At the end of her life, the Queen was nursed in this bedroom by her personal physician, Dr James Reid.
During her final days he found it very impractical to administer to her in a large double bed. He arranged for a temporary single bed to be brought in and she was very carefully transferred over to the smaller bed.
She died at 6.30pm on 22nd January 1901 surrounded by her children. Edward the VII commissioned Hubert von Herkomer, a successful portrait painter of the day, to paint the death bed portrait. A plaque was put up above her bed and the room became a family shrine for the following fifty years.
On the headboard of the bed is Prince Albert’s pocket watch and alongside it is a tinted photograph of the Prince after his death. Queen Victoria always had these two objects hanging on the headboard in each of her royal residences.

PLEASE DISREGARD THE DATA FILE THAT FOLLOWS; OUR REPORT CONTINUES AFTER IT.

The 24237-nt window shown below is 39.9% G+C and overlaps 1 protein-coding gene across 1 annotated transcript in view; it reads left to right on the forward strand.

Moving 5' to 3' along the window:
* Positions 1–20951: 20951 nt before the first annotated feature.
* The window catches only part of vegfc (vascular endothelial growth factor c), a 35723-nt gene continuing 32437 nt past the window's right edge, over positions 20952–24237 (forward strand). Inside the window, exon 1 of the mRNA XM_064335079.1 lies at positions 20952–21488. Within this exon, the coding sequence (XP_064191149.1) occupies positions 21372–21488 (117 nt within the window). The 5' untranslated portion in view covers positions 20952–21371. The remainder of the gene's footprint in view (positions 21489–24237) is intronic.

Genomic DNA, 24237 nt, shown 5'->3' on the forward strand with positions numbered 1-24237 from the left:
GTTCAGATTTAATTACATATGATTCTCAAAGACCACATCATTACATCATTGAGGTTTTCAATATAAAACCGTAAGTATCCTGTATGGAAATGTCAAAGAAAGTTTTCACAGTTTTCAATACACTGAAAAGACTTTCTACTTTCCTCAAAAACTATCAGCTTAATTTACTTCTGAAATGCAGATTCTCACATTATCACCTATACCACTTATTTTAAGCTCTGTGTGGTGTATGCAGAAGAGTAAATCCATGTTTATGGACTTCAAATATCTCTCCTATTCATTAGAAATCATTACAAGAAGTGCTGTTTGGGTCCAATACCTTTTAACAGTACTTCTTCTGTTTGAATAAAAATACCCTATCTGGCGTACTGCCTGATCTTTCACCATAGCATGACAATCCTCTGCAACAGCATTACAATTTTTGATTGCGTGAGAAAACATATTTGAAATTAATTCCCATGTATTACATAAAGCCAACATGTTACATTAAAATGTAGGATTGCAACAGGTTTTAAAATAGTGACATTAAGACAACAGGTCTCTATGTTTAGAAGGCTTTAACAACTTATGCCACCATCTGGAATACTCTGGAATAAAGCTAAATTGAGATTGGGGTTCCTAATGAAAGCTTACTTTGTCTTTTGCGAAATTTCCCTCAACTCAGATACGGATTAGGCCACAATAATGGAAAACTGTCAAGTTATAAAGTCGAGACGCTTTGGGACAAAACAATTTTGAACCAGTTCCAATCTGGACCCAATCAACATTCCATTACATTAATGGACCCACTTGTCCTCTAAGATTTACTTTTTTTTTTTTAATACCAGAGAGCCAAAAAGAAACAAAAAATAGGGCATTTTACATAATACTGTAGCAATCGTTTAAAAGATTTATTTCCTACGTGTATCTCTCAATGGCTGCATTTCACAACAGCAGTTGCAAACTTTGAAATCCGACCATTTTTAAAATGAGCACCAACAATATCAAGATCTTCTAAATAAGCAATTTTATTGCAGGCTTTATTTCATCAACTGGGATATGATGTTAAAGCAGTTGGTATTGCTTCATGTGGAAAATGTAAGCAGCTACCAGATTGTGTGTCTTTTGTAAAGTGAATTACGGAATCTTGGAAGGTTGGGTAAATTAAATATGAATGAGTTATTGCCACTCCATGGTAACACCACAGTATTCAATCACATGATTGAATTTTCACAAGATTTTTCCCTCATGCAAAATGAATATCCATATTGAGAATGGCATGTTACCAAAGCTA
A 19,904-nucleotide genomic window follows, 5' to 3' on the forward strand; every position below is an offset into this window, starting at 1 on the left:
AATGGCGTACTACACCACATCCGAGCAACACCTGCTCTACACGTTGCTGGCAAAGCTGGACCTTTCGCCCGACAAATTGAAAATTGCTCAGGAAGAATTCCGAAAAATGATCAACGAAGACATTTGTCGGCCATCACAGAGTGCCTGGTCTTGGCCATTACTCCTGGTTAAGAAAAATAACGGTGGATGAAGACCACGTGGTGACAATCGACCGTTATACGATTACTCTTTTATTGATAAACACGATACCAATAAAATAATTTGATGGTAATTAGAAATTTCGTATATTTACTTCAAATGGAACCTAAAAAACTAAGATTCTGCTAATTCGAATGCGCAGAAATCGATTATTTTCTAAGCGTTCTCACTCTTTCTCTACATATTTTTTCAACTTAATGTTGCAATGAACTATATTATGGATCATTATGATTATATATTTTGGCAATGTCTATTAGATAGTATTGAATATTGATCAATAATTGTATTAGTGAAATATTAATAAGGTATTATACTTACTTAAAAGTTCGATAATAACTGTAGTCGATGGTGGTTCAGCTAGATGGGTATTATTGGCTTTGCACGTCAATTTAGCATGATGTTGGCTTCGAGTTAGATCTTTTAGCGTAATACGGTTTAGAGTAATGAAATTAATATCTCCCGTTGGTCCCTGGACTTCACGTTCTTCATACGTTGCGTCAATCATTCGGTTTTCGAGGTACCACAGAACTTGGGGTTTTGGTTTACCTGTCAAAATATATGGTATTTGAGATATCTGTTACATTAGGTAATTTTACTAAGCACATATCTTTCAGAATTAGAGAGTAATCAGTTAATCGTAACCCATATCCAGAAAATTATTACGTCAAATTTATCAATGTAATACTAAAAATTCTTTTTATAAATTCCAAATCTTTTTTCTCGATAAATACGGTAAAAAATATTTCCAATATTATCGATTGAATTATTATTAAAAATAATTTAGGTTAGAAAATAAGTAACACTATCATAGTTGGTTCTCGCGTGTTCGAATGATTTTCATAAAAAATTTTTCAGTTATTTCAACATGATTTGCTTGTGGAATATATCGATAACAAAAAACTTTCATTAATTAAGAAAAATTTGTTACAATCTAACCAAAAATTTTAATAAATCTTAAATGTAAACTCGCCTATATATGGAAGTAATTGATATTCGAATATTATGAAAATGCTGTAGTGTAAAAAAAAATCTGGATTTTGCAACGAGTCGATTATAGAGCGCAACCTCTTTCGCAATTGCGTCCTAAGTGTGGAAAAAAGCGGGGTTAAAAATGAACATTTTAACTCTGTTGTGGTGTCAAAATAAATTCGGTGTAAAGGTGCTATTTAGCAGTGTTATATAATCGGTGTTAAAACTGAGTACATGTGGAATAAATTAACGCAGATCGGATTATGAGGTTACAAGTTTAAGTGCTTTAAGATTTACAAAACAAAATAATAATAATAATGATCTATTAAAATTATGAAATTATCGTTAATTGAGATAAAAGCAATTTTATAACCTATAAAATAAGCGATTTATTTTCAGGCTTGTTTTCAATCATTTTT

Beside the bed is the Queen’s favourite painting of her husband as a young medieval knight.
The bed cover was a jubilee present from China commemorating her 60th accession to the throne in 1897. It has the Queen’s cipher in the centre "V & R" surmounted by the imperial crown with shamrocks, thistles and roses scattered over the entire bedspread.
Osborne House, Isle of Wight
Queen Victoria and Prince Albert needed a private family country residence away from the affairs of State. The Queen had visited the Isle of Wight as a child and her enquiries led her to Osborne. She purchased the 342 acre estate in 1845.
The present house was built under the personal direction of Prince Albert and the architecture was much influenced by the Prince’s love of Italy.
It has commanding views overlooking the Solent.
Take it further
Farewell in Splendour: The Passing of Queen Victoria and Her Age
Jerrold M. Packard
Ask Sir James
Michaela Reid, London 1987